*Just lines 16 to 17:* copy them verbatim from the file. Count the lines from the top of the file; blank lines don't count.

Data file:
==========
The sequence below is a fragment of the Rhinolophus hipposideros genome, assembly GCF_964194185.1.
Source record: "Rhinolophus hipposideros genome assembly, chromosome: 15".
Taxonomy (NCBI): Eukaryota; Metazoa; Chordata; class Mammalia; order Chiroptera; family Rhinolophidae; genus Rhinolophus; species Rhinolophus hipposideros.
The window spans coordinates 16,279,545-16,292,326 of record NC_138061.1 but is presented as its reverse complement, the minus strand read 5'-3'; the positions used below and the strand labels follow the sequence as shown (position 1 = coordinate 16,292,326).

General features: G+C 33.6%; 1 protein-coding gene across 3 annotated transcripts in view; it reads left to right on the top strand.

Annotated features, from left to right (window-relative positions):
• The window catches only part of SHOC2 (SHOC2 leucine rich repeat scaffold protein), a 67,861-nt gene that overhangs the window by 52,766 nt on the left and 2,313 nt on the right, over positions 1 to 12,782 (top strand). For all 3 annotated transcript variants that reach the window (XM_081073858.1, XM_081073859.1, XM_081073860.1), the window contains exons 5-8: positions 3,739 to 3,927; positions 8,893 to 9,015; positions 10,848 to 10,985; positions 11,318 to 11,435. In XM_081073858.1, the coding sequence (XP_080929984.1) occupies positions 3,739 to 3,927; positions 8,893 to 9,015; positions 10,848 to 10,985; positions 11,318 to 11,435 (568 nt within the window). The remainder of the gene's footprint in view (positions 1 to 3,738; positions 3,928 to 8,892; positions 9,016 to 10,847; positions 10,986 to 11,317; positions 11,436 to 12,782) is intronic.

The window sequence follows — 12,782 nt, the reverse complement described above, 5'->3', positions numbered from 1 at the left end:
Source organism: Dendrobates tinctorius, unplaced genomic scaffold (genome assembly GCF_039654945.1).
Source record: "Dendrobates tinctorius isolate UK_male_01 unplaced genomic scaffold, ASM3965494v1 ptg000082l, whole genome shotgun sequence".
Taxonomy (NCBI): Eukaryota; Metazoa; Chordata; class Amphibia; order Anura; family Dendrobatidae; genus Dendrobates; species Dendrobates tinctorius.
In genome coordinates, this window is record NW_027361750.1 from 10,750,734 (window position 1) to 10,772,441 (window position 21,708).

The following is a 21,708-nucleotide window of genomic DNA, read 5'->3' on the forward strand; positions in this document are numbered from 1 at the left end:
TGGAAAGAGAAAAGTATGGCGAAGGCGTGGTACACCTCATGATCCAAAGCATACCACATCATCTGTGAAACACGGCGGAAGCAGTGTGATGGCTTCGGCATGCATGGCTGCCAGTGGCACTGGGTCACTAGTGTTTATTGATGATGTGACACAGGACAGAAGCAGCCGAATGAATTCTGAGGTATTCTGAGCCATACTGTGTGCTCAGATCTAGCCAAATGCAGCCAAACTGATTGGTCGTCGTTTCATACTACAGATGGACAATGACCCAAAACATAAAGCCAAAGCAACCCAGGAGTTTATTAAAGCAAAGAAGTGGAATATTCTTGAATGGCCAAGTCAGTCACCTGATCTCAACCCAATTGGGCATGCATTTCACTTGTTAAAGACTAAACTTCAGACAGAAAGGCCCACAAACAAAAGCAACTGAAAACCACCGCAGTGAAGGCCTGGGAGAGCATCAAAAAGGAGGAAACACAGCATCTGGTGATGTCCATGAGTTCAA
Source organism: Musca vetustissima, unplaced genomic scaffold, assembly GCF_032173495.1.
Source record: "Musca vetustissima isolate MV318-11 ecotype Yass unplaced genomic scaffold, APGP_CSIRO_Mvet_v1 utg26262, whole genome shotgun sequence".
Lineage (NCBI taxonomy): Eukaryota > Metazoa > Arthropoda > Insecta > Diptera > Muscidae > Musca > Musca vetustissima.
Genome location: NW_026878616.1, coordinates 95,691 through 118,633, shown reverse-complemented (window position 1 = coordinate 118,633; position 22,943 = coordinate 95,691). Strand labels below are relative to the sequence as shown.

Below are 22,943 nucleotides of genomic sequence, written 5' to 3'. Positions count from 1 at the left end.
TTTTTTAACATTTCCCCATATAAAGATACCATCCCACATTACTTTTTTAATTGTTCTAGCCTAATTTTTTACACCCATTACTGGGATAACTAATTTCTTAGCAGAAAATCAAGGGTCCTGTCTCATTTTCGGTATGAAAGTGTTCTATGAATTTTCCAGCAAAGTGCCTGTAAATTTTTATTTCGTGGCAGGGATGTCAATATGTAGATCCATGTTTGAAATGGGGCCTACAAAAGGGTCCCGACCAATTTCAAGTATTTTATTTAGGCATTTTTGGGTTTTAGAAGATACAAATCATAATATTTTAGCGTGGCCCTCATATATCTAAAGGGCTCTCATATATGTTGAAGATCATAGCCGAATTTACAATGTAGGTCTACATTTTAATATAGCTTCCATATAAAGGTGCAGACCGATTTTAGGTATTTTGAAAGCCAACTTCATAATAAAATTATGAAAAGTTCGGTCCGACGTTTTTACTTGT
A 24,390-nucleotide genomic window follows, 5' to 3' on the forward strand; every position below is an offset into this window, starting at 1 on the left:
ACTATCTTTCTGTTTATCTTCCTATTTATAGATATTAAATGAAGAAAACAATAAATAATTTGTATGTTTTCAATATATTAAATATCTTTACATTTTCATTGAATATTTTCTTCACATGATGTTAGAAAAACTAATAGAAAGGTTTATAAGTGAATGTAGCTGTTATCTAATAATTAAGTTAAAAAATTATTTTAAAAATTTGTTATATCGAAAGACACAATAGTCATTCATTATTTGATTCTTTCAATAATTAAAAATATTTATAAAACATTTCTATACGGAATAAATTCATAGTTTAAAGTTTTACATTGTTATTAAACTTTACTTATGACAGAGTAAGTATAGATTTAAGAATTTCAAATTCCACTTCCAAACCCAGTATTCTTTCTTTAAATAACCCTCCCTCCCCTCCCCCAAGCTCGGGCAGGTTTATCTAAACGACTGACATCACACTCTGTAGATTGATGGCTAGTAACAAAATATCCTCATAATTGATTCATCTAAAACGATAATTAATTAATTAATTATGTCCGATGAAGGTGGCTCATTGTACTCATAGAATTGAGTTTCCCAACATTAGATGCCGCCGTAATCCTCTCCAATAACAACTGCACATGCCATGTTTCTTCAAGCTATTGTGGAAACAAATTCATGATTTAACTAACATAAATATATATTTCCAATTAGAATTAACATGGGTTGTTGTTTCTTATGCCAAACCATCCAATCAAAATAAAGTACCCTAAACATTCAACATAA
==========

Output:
Source record: "Musca vetustissima isolate MV318-11 ecotype Yass unplaced genomic scaffold, APGP_CSIRO_Mvet_v1 utg26262, whole genome shotgun sequence".
Lineage (NCBI taxonomy): Eukaryota > Metazoa > Arthropoda > Insecta > Diptera > Muscidae > Musca > Musca vetustissima.